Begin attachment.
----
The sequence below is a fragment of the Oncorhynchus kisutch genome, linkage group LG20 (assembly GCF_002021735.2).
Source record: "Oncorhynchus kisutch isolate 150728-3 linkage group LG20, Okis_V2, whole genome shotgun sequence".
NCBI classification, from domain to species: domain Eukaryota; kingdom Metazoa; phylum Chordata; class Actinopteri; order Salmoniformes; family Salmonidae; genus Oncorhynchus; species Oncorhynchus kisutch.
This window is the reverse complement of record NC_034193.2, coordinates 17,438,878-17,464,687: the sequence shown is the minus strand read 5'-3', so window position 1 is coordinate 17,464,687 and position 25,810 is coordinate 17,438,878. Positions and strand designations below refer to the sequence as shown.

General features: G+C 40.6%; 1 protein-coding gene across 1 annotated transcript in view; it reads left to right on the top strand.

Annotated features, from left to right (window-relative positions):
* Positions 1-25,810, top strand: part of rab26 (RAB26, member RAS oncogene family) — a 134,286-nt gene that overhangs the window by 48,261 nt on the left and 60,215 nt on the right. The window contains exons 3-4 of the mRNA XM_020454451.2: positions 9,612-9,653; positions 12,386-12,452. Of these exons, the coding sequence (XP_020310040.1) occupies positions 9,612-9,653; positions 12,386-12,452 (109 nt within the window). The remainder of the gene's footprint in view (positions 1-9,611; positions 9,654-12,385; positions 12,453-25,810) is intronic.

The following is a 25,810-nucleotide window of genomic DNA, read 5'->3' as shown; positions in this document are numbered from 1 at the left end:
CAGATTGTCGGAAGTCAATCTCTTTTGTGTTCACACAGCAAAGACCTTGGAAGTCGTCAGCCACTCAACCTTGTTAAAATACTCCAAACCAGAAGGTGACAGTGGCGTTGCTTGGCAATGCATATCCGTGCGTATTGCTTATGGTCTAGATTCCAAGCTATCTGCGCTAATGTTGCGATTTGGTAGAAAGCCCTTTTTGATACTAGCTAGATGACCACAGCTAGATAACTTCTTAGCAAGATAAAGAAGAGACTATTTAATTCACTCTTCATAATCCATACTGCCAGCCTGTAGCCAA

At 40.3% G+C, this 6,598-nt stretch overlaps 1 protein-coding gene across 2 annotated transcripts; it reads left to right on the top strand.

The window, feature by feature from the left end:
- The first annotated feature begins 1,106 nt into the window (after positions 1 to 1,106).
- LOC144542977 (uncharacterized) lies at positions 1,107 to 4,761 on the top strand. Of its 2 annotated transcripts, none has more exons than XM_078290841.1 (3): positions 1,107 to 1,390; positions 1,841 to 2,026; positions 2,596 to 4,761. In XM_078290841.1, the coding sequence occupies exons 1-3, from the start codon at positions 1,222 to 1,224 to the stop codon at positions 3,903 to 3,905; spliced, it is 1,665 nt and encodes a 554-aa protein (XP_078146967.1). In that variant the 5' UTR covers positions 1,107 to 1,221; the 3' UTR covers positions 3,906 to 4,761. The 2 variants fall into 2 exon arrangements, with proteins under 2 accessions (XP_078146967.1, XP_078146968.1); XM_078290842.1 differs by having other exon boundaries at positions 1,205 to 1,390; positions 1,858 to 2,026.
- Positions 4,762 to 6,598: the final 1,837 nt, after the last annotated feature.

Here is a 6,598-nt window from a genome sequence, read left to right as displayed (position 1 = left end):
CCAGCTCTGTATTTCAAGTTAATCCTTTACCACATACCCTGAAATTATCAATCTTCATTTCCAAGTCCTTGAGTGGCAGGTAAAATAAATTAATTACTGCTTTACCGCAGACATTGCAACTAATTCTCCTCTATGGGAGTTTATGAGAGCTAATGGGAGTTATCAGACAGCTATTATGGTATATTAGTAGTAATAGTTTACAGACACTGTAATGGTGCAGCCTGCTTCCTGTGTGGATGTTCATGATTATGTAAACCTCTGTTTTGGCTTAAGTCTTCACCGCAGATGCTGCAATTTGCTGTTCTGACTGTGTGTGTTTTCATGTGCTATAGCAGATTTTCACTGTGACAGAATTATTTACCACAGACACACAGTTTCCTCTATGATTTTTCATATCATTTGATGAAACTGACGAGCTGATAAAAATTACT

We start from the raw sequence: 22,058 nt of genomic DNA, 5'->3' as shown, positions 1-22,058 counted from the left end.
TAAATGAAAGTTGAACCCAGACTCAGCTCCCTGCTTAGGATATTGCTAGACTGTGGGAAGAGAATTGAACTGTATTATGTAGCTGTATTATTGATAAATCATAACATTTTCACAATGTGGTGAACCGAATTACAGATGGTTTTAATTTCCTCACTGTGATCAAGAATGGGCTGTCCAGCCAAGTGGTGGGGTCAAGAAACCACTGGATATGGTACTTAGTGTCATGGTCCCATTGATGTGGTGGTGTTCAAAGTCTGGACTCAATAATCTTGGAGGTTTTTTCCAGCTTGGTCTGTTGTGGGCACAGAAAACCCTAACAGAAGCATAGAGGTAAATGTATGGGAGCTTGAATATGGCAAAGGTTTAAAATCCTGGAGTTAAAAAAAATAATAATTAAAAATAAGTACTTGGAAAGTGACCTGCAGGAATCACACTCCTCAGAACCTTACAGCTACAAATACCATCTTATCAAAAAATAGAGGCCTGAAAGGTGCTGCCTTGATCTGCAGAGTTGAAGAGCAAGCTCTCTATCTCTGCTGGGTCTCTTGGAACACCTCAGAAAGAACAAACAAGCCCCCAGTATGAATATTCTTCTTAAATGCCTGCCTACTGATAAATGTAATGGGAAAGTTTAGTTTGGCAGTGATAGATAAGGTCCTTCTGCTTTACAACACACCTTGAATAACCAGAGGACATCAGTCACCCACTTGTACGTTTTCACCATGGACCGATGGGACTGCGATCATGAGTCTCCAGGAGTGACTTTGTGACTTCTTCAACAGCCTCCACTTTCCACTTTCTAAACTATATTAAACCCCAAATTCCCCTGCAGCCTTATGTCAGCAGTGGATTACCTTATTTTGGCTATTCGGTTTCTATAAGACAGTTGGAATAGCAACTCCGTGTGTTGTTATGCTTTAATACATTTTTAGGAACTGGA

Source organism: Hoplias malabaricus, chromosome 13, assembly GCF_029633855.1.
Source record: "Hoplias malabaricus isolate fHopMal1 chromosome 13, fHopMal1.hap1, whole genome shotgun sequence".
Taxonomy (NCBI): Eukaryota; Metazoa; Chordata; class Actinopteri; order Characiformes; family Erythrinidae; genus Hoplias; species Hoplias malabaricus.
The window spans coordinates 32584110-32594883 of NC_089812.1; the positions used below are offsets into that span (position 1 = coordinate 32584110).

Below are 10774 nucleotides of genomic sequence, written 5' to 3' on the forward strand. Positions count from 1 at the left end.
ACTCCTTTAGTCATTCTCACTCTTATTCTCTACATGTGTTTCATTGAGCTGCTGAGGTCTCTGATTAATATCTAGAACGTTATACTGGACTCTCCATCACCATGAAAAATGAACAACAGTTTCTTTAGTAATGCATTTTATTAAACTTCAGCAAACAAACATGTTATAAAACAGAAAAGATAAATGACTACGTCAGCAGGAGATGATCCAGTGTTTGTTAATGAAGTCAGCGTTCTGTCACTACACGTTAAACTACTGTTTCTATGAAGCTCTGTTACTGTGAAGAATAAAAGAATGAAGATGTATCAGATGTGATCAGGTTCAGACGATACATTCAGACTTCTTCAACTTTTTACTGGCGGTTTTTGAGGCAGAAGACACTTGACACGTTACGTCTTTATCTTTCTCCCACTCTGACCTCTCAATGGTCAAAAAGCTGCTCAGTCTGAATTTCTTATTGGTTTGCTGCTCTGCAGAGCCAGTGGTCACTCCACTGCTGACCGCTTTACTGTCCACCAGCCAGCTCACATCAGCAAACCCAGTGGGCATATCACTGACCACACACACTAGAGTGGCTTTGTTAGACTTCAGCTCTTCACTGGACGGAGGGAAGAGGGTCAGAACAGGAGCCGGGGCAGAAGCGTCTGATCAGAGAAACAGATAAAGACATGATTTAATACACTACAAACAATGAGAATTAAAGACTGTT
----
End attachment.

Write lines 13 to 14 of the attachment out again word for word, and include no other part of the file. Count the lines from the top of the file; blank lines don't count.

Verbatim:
- LOC144542977 (uncharacterized) lies at positions 1,107 to 4,761 on the top strand. Of its 2 annotated transcripts, none has more exons than XM_078290841.1 (3): positions 1,107 to 1,390; positions 1,841 to 2,026; positions 2,596 to 4,761. In XM_078290841.1, the coding sequence occupies exons 1-3, from the start codon at positions 1,222 to 1,224 to the stop codon at positions 3,903 to 3,905; spliced, it is 1,665 nt and encodes a 554-aa protein (XP_078146967.1). In that variant the 5' UTR covers positions 1,107 to 1,221; the 3' UTR covers positions 3,906 to 4,761. The 2 variants fall into 2 exon arrangements, with proteins under 2 accessions (XP_078146967.1, XP_078146968.1); XM_078290842.1 differs by having other exon boundaries at positions 1,205 to 1,390; positions 1,858 to 2,026.
- Positions 4,762 to 6,598: the final 1,837 nt, after the last annotated feature.